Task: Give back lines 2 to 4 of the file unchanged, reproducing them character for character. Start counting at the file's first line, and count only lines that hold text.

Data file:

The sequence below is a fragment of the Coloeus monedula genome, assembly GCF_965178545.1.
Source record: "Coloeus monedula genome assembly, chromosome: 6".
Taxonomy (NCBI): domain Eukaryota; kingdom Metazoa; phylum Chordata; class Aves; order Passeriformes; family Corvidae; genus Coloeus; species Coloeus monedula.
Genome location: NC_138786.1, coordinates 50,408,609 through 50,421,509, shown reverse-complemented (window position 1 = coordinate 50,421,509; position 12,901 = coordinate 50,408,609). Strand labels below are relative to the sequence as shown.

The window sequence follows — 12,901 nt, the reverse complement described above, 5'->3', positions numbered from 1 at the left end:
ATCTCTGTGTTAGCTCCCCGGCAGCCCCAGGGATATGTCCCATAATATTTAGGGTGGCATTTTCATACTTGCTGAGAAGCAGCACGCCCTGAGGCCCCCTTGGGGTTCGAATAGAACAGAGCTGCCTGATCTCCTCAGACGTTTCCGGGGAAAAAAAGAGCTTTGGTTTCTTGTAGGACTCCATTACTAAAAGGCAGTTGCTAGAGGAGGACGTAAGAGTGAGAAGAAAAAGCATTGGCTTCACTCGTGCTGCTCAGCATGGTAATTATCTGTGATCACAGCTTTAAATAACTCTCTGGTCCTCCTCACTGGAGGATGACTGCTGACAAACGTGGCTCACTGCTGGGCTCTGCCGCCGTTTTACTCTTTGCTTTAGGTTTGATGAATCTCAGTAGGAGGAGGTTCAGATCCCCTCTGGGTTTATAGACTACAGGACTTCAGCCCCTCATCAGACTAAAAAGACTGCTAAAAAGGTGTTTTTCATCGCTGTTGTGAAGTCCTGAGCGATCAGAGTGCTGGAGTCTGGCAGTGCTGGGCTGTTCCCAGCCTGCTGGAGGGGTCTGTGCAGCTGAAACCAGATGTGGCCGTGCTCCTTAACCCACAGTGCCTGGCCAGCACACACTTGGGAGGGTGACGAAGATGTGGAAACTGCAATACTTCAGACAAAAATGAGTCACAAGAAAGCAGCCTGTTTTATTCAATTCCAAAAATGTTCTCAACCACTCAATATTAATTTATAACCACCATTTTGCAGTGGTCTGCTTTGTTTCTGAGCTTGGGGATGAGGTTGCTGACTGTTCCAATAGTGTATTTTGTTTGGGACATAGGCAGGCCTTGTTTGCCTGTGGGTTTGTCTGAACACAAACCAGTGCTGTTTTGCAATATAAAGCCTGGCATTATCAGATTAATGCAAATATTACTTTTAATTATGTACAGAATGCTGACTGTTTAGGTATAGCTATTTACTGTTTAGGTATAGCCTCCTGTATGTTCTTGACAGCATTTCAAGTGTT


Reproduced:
Source record: "Coloeus monedula genome assembly, chromosome: 6".
Taxonomy (NCBI): domain Eukaryota; kingdom Metazoa; phylum Chordata; class Aves; order Passeriformes; family Corvidae; genus Coloeus; species Coloeus monedula.
Genome location: NC_138786.1, coordinates 50,408,609 through 50,421,509, shown reverse-complemented (window position 1 = coordinate 50,421,509; position 12,901 = coordinate 50,408,609). Strand labels below are relative to the sequence as shown.